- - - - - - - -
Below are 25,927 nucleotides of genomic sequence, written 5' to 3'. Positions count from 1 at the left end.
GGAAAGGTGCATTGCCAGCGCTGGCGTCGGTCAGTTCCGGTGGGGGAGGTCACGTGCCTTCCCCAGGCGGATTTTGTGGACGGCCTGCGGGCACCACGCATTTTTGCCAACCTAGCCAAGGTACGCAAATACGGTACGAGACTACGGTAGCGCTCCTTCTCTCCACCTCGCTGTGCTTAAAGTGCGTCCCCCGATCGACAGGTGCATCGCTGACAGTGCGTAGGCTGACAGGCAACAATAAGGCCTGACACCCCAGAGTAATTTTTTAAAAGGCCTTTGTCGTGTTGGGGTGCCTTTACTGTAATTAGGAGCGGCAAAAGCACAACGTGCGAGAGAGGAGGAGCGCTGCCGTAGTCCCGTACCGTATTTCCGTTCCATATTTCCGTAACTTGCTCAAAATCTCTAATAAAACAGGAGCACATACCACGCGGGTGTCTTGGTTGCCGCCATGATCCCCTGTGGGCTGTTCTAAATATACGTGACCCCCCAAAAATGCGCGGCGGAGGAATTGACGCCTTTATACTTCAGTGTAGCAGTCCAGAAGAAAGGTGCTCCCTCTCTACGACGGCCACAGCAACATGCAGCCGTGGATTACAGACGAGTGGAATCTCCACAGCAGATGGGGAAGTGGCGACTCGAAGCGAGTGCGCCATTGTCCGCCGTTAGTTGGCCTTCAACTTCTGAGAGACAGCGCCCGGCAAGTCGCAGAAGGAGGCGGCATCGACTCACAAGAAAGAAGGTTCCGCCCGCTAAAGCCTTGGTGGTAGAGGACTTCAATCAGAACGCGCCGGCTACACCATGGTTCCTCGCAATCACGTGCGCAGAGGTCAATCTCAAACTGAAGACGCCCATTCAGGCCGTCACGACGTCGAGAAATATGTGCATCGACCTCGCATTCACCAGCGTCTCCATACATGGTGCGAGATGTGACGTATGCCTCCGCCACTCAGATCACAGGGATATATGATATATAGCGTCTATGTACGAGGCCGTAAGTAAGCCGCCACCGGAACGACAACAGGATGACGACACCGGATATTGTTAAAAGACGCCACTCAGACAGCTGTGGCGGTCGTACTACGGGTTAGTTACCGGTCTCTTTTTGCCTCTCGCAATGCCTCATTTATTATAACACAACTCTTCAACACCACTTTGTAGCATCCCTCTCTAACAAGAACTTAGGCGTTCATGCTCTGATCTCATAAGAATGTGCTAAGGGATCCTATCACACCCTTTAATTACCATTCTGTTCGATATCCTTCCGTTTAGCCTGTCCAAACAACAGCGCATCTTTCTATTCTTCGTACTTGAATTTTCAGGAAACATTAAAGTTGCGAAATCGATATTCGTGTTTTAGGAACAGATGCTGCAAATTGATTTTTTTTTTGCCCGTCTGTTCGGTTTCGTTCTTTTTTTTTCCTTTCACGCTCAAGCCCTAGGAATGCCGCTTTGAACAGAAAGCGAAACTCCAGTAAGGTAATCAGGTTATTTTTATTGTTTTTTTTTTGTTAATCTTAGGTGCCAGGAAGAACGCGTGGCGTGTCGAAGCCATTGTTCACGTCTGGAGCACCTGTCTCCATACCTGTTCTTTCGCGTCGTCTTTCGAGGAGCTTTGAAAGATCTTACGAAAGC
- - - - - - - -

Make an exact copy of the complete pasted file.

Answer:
Below are 25,927 nucleotides of genomic sequence, written 5' to 3'. Positions count from 1 at the left end.
GGAAAGGTGCATTGCCAGCGCTGGCGTCGGTCAGTTCCGGTGGGGGAGGTCACGTGCCTTCCCCAGGCGGATTTTGTGGACGGCCTGCGGGCACCACGCATTTTTGCCAACCTAGCCAAGGTACGCAAATACGGTACGAGACTACGGTAGCGCTCCTTCTCTCCACCTCGCTGTGCTTAAAGTGCGTCCCCCGATCGACAGGTGCATCGCTGACAGTGCGTAGGCTGACAGGCAACAATAAGGCCTGACACCCCAGAGTAATTTTTTAAAAGGCCTTTGTCGTGTTGGGGTGCCTTTACTGTAATTAGGAGCGGCAAAAGCACAACGTGCGAGAGAGGAGGAGCGCTGCCGTAGTCCCGTACCGTATTTCCGTTCCATATTTCCGTAACTTGCTCAAAATCTCTAATAAAACAGGAGCACATACCACGCGGGTGTCTTGGTTGCCGCCATGATCCCCTGTGGGCTGTTCTAAATATACGTGACCCCCCAAAAATGCGCGGCGGAGGAATTGACGCCTTTATACTTCAGTGTAGCAGTCCAGAAGAAAGGTGCTCCCTCTCTACGACGGCCACAGCAACATGCAGCCGTGGATTACAGACGAGTGGAATCTCCACAGCAGATGGGGAAGTGGCGACTCGAAGCGAGTGCGCCATTGTCCGCCGTTAGTTGGCCTTCAACTTCTGAGAGACAGCGCCCGGCAAGTCGCAGAAGGAGGCGGCATCGACTCACAAGAAAGAAGGTTCCGCCCGCTAAAGCCTTGGTGGTAGAGGACTTCAATCAGAACGCGCCGGCTACACCATGGTTCCTCGCAATCACGTGCGCAGAGGTCAATCTCAAACTGAAGACGCCCATTCAGGCCGTCACGACGTCGAGAAATATGTGCATCGACCTCGCATTCACCAGCGTCTCCATACATGGTGCGAGATGTGACGTATGCCTCCGCCACTCAGATCACAGGGATATATGATATATAGCGTCTATGTACGAGGCCGTAAGTAAGCCGCCACCGGAACGACAACAGGATGACGACACCGGATATTGTTAAAAGACGCCACTCAGACAGCTGTGGCGGTCGTACTACGGGTTAGTTACCGGTCTCTTTTTGCCTCTCGCAATGCCTCATTTATTATAACACAACTCTTCAACACCACTTTGTAGCATCCCTCTCTAACAAGAACTTAGGCGTTCATGCTCTGATCTCATAAGAATGTGCTAAGGGATCCTATCACACCCTTTAATTACCATTCTGTTCGATATCCTTCCGTTTAGCCTGTCCAAACAACAGCGCATCTTTCTATTCTTCGTACTTGAATTTTCAGGAAACATTAAAGTTGCGAAATCGATATTCGTGTTTTAGGAACAGATGCTGCAAATTGATTTTTTTTTTGCCCGTCTGTTCGGTTTCGTTCTTTTTTTTTCCTTTCACGCTCAAGCCCTAGGAATGCCGCTTTGAACAGAAAGCGAAACTCCAGTAAGGTAATCAGGTTATTTTTATTGTTTTTTTTTTGTTAATCTTAGGTGCCAGGAAGAACGCGTGGCGTGTCGAAGCCATTGTTCACGTCTGGAGCACCTGTCTCCATACCTGTTCTTTCGCGTCGTCTTTCGAGGAGCTTTGAAAGATCTTACGAAAGC